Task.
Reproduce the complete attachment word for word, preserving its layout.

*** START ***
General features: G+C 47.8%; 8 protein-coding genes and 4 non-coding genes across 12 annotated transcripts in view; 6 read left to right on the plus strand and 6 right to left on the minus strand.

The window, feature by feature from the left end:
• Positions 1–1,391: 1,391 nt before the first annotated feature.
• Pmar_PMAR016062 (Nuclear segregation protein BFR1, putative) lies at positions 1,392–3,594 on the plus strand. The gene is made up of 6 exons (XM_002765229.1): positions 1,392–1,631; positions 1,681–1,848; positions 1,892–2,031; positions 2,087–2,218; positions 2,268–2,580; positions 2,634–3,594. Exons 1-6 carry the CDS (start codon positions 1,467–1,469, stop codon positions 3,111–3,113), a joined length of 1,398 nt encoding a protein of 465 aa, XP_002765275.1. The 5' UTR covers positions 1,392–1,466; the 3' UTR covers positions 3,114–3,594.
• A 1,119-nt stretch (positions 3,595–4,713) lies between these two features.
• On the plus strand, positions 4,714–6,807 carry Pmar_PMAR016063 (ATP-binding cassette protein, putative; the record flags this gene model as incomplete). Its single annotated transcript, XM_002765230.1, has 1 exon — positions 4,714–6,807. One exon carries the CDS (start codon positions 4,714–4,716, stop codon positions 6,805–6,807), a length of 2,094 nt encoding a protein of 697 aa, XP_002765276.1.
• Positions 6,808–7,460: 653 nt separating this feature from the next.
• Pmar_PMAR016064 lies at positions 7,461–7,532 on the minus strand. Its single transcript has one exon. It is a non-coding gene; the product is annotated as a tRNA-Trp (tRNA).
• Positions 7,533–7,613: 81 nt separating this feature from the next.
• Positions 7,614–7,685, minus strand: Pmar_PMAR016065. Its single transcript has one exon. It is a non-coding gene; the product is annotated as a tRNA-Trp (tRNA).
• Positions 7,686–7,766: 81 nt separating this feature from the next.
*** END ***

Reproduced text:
General features: G+C 47.8%; 8 protein-coding genes and 4 non-coding genes across 12 annotated transcripts in view; 6 read left to right on the plus strand and 6 right to left on the minus strand.

The window, feature by feature from the left end:
• Positions 1–1,391: 1,391 nt before the first annotated feature.
• Pmar_PMAR016062 (Nuclear segregation protein BFR1, putative) lies at positions 1,392–3,594 on the plus strand. The gene is made up of 6 exons (XM_002765229.1): positions 1,392–1,631; positions 1,681–1,848; positions 1,892–2,031; positions 2,087–2,218; positions 2,268–2,580; positions 2,634–3,594. Exons 1-6 carry the CDS (start codon positions 1,467–1,469, stop codon positions 3,111–3,113), a joined length of 1,398 nt encoding a protein of 465 aa, XP_002765275.1. The 5' UTR covers positions 1,392–1,466; the 3' UTR covers positions 3,114–3,594.
• A 1,119-nt stretch (positions 3,595–4,713) lies between these two features.
• On the plus strand, positions 4,714–6,807 carry Pmar_PMAR016063 (ATP-binding cassette protein, putative; the record flags this gene model as incomplete). Its single annotated transcript, XM_002765230.1, has 1 exon — positions 4,714–6,807. One exon carries the CDS (start codon positions 4,714–4,716, stop codon positions 6,805–6,807), a length of 2,094 nt encoding a protein of 697 aa, XP_002765276.1.
• Positions 6,808–7,460: 653 nt separating this feature from the next.
• Pmar_PMAR016064 lies at positions 7,461–7,532 on the minus strand. Its single transcript has one exon. It is a non-coding gene; the product is annotated as a tRNA-Trp (tRNA).
• Positions 7,533–7,613: 81 nt separating this feature from the next.
• Positions 7,614–7,685, minus strand: Pmar_PMAR016065. Its single transcript has one exon. It is a non-coding gene; the product is annotated as a tRNA-Trp (tRNA).
• Positions 7,686–7,766: 81 nt separating this feature from the next.